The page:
Malaysian Oil Tanker Carrying RM15 Million Worth Of Petrol Likely Hijacked By Pirates

Missing since Thursday, MT Orkim Harmony is likely to be the second oil tanker to have been hijacked by pirates this month alone.

Cover image via South China Morning Post

8 suspects come clean about hijacking the MT Orkim Harmony fuel tanker

The eight suspects in the hijacking of Malaysian oil tanker MT Okim Harmony

Image via BHM

The eight suspects arrested in Vietnamese waters near Tho Chu Island have confessed to hijacking Malaysian oil tanker MT Orkim Harmony.

Malaysian Maritime Enforcement Agency (MMEA) deputy director-general (operations) Maritime Vice-Admiral Datuk Ahmad Puzi Ab Kahar confirmed that the suspects, all Indonesians, came clean to Vietnamese authorities.

The suspects, aged 19 to 61, were caught carrying large amounts of cash, and failed to explain the origin of the large volume of foreign currency, together with dozens of phones.

19 June: MT Orkim Harmony oil tanker and 22 crew members returning safely to Malaysian soil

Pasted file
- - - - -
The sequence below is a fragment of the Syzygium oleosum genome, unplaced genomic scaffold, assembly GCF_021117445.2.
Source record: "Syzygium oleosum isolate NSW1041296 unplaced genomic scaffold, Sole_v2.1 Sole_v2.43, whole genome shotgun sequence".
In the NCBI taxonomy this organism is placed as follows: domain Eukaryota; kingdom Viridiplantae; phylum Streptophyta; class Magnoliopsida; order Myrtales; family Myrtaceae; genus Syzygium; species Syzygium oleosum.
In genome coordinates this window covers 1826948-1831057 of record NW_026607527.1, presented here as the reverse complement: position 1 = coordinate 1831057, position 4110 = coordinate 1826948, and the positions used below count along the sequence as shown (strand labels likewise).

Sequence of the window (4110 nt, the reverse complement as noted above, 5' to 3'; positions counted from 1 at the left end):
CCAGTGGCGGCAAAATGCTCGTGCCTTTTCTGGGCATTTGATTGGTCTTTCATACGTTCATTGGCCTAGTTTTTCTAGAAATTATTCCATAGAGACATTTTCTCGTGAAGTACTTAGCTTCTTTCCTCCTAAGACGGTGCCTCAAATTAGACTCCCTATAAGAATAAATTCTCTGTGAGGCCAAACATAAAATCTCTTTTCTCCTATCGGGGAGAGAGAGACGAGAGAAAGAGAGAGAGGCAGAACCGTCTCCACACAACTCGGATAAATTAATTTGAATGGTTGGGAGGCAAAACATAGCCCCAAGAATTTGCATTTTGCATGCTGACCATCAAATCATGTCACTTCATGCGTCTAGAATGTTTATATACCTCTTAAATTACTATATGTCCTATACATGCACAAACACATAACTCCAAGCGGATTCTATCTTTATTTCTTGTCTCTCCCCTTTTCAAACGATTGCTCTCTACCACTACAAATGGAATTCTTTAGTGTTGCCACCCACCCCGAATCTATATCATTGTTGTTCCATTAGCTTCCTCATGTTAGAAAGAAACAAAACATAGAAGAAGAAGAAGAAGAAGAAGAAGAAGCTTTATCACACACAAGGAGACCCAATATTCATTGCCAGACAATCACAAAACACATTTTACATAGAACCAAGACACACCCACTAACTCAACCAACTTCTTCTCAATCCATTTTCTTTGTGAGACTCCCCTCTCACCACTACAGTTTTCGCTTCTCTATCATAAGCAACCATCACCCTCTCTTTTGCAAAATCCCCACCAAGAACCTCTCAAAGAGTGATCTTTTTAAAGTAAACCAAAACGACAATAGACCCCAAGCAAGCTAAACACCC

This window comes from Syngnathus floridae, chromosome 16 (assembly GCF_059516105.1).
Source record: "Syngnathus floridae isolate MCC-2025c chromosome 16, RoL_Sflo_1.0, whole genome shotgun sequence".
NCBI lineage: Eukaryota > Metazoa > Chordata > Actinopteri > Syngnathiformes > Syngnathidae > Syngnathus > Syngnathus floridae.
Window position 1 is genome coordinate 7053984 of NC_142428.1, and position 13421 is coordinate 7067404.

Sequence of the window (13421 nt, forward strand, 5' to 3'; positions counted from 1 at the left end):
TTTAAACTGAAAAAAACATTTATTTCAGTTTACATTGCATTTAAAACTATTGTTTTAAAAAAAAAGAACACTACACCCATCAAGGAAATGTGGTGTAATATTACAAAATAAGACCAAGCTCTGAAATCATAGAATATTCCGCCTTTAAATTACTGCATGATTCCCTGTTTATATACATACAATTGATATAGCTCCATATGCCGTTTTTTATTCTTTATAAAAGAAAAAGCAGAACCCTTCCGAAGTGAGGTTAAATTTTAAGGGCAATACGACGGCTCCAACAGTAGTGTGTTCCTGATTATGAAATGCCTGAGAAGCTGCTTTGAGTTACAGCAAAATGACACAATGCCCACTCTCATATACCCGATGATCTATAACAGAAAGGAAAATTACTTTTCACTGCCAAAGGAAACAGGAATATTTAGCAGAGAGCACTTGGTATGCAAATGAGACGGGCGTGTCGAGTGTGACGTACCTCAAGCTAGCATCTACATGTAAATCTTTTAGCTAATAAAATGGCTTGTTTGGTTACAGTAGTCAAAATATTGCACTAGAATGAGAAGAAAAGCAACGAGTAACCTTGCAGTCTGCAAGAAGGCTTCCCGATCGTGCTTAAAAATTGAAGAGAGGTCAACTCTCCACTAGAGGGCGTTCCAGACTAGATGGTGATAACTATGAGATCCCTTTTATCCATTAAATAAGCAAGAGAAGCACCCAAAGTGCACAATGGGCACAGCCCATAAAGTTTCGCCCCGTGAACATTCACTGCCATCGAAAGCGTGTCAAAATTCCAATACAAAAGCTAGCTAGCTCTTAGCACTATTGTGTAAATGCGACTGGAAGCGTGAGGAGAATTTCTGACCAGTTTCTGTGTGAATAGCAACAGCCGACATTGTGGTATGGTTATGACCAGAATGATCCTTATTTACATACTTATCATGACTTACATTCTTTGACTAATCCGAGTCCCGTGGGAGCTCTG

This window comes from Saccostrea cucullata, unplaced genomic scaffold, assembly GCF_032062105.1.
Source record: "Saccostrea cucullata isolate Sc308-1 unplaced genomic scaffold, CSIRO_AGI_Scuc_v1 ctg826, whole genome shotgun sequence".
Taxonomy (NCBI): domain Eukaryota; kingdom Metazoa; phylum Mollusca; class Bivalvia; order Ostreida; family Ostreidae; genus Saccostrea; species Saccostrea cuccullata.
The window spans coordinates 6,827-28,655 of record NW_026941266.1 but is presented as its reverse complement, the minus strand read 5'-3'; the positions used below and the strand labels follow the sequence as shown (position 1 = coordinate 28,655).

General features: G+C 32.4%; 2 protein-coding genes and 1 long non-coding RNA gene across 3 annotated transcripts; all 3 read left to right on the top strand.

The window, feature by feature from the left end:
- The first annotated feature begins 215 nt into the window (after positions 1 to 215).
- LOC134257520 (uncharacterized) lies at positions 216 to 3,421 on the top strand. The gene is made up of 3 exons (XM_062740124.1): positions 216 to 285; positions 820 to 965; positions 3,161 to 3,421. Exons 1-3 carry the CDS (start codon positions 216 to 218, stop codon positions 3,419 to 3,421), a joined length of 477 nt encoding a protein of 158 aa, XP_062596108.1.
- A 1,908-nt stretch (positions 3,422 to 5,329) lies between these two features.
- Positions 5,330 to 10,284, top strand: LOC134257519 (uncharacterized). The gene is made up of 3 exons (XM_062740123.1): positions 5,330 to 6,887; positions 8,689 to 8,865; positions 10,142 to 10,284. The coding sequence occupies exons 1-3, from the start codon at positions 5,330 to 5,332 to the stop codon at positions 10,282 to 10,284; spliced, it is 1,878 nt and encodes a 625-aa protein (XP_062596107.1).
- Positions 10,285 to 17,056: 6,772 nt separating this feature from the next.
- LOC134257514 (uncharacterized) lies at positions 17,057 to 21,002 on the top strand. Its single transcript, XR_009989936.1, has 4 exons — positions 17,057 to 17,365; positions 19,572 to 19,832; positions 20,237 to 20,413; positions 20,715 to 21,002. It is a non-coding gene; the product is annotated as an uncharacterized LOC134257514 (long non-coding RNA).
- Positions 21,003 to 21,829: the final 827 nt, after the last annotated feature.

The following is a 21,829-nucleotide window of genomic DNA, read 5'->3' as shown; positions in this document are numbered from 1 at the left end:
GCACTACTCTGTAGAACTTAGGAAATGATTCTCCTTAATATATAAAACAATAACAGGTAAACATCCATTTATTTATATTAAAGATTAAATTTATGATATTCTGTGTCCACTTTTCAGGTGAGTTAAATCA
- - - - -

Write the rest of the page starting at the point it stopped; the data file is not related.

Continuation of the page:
In a startling turn of events, the pirates holding the MT Orkim Harmony oil tanker jumped ship and escaped, said the Royal Malaysian Navy.

Navy chief Admiral Tan Sri Abdul Aziz Jaafar said that the eight pirates had sailed off on a rescue boat from the oil tanker, leaving behind the 22 crew members on the vessel, who are reportedly unharmed.

To add, about 6,000 metric tonnes of RON95 fuel worth RM21 million carried by the MT Orkim Harmony is believed to be intact, according to the Malaysian Maritime Enforcement Agency (MMEA).

MMEA deputy director-general (operations) Maritime Admiral Datuk Ahmad Puzi Ab Kahar said that it was confirmed by the oil-tanker's owner, called to identify the ship after it was found yesterday.

KD PAHANG and KD HANDALAN will be accompanying Orkim Harmony back to its original destination in Kuantan, Malaysia.

"Pirates" of MT Orkim Harmony are on the run when they escaped via the tanker's safety boat last night

Eight hijackers of the MT Orkim Harmony escaped last night between 8.15 and 8.30pm using the vessel's escape boat, said Royal Malaysian Navy chief Tan Sri Abdul Aziz Jaafar.

He said the vessel’s last position when the hijackers escaped was 165 nautical miles North, North east of Gong Kedak, Jertih, Terengganu. A P3 Orion, C 130 and Beechcraft planes are currently tracking the escaped pirates. The navy also has assigned three ships and two helicopters to the search.